Dacrydium pectinatum de Laub.

Podocarpaceae

Native to China and several countries in South-east Asia where deforestation has dramatically reduced the population

Associated Names:

mélo, malur, melur, tjemantan and sempilor

Distribution

Has a wide diistribution in China: Hainan; Malaysia: Sabah, Sarawak; Indonesia: Kalimantan (incl. Karimata & Natuna Islands), the island of Pulau Belitung off the coast of Sumatera and a few isolated localities in the Philippines. The major part of its distribution is in the lowland forests of Sabah, Sarawak and Kalimantan.

Fragmentation of subpopulations is due naturally to its occurrence on several major islands, but is more recently exacerbated by conversion to other land use such as palm oil plantations

Habitat and Ecology

Dacrydium pectinatum is a species of lowland to montane rainforests, where it occurs as scattered individual trees at altitudes from near sea level to 1500 metres above sea-level; above 600–800 m trees become scarce. More dense stands or even pure stands of this species are restricted to nutrient-poor soils like shallow, leached sands or to swamps with peat formation above the water table. The forest on nutrient-poor sandy soils are known as kerangas and the poorest sites may only support 'heath forest' dominated by this conifer and Gymnostoma (Casuarinaceae) which looks in habit like a conifer. In Sabah, D. pectinatum may occur on ultrabasic soils supporting an open, low vegetation of shrubs and ferns, where trees remain small.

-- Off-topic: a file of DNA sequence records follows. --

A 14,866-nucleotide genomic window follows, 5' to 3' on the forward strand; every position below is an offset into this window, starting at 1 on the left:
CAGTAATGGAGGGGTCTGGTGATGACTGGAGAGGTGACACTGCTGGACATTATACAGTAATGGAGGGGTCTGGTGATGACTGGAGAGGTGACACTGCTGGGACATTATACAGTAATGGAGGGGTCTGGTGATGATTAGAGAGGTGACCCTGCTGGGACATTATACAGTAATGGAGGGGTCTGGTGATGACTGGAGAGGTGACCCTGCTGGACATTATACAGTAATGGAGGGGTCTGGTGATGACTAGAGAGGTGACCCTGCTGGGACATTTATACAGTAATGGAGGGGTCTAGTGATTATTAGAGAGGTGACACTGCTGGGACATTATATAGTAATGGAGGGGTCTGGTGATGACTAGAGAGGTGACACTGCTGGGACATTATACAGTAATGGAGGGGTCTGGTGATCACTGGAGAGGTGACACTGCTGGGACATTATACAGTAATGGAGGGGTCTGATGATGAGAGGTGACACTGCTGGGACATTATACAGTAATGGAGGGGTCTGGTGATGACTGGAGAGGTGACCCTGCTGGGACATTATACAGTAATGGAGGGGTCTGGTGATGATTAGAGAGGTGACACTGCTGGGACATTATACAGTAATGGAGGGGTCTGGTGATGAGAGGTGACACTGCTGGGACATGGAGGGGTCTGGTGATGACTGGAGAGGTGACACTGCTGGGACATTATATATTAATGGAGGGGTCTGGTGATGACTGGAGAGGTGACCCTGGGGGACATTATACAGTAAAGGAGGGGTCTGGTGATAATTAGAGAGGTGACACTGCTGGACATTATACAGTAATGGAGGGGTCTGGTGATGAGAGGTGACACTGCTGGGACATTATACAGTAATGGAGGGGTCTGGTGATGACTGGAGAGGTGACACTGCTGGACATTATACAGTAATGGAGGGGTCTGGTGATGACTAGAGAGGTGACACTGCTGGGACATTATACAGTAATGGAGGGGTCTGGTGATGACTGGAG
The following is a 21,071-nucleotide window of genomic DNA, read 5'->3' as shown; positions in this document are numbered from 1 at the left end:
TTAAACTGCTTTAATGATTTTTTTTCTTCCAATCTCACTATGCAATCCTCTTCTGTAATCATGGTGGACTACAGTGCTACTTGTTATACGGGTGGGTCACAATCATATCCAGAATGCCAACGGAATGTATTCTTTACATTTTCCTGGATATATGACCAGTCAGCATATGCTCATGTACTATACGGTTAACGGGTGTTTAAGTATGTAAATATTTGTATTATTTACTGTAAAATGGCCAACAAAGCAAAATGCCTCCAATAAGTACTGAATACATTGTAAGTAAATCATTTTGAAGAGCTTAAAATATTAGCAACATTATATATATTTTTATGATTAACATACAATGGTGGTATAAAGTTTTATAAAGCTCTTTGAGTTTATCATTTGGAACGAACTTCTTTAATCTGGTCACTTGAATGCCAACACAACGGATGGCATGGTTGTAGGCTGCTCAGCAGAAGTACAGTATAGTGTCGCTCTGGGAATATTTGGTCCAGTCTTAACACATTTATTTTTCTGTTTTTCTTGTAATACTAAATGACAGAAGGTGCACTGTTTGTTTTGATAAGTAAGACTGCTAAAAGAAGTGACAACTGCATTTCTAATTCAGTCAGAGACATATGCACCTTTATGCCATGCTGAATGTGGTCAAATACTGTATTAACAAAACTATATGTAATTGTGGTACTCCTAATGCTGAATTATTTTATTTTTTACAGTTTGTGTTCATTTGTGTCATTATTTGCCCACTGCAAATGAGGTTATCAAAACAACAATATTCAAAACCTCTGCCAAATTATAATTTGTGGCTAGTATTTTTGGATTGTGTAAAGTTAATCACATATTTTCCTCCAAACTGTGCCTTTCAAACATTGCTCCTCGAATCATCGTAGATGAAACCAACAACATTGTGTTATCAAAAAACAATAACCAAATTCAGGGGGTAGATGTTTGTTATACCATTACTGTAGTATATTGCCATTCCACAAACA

Conservation Status

Global status

Endangered A4acd

Global rationale

Decline has certainly occurred in the past due to deforestation, but most of the decline is occurring at present and/or projected in the future. This affects the lowland subpopulations especially as a result of conversion of lowland forests to oil palm plantations in Sarawak and Sabah. Deforestation elsewhere comes on top of that. We have based our estimate of the rate of decline under A4 for a period of 70 years from 1980 to 2050.

Global threats

Massive conversion of lowland forest (kerangas) on the coastal plains of Sabah, Sarawak and Kalimantan to oil palm plantations has reduced this species probably to 20% of its former AOO. This threat is ongoing and may result in total disappearance in those areas given over to oil palms (Curran et al., 2004). The species also occurs in low montane forest, where it is threatened by deforestation related to (shifting) agriculture. Logging affects the species particularly in Hainan, where it can reach greater size, but also in Kalimantan.

Conservation Actions

In Hainan one location is within a protected area (Mt. Jianfengling) and another (Mt. Diaoluoshan) is protected under a recently imposed logging ban. Conservation efforts are required in the other parts of its range.